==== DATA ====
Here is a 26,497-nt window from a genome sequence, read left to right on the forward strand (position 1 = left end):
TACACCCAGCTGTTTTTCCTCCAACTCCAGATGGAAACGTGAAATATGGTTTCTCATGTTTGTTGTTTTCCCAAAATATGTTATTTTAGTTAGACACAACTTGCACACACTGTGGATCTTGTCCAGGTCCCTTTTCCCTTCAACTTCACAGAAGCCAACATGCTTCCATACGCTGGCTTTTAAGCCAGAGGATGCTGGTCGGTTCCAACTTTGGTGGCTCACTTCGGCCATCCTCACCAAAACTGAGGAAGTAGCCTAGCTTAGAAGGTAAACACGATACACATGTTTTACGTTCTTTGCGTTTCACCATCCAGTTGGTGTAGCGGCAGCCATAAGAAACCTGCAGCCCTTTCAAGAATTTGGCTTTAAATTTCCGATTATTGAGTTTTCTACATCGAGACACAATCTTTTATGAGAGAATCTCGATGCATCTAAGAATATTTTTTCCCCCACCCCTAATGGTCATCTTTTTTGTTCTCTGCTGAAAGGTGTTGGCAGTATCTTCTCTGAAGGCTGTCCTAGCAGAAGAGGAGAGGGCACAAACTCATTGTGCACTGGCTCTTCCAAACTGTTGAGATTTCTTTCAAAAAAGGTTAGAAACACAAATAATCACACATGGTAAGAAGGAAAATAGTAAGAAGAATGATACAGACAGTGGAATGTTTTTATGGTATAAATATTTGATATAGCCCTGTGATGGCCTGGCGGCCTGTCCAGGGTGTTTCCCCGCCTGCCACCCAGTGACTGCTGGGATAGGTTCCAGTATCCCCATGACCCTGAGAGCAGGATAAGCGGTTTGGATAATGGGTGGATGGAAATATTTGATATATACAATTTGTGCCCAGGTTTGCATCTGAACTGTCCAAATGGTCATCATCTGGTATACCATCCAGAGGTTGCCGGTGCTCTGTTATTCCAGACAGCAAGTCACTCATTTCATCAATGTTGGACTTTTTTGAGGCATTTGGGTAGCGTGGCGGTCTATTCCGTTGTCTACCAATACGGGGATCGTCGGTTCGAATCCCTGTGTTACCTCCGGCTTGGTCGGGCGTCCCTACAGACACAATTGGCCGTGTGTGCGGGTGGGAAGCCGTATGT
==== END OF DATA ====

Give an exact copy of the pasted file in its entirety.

Here is a 26,497-nt window from a genome sequence, read left to right on the forward strand (position 1 = left end):
TACACCCAGCTGTTTTTCCTCCAACTCCAGATGGAAACGTGAAATATGGTTTCTCATGTTTGTTGTTTTCCCAAAATATGTTATTTTAGTTAGACACAACTTGCACACACTGTGGATCTTGTCCAGGTCCCTTTTCCCTTCAACTTCACAGAAGCCAACATGCTTCCATACGCTGGCTTTTAAGCCAGAGGATGCTGGTCGGTTCCAACTTTGGTGGCTCACTTCGGCCATCCTCACCAAAACTGAGGAAGTAGCCTAGCTTAGAAGGTAAACACGATACACATGTTTTACGTTCTTTGCGTTTCACCATCCAGTTGGTGTAGCGGCAGCCATAAGAAACCTGCAGCCCTTTCAAGAATTTGGCTTTAAATTTCCGATTATTGAGTTTTCTACATCGAGACACAATCTTTTATGAGAGAATCTCGATGCATCTAAGAATATTTTTTCCCCCACCCCTAATGGTCATCTTTTTTGTTCTCTGCTGAAAGGTGTTGGCAGTATCTTCTCTGAAGGCTGTCCTAGCAGAAGAGGAGAGGGCACAAACTCATTGTGCACTGGCTCTTCCAAACTGTTGAGATTTCTTTCAAAAAAGGTTAGAAACACAAATAATCACACATGGTAAGAAGGAAAATAGTAAGAAGAATGATACAGACAGTGGAATGTTTTTATGGTATAAATATTTGATATAGCCCTGTGATGGCCTGGCGGCCTGTCCAGGGTGTTTCCCCGCCTGCCACCCAGTGACTGCTGGGATAGGTTCCAGTATCCCCATGACCCTGAGAGCAGGATAAGCGGTTTGGATAATGGGTGGATGGAAATATTTGATATATACAATTTGTGCCCAGGTTTGCATCTGAACTGTCCAAATGGTCATCATCTGGTATACCATCCAGAGGTTGCCGGTGCTCTGTTATTCCAGACAGCAAGTCACTCATTTCATCAATGTTGGACTTTTTTGAGGCATTTGGGTAGCGTGGCGGTCTATTCCGTTGTCTACCAATACGGGGATCGTCGGTTCGAATCCCTGTGTTACCTCCGGCTTGGTCGGGCGTCCCTACAGACACAATTGGCCGTGTGTGCGGGTGGGAAGCCGTATGT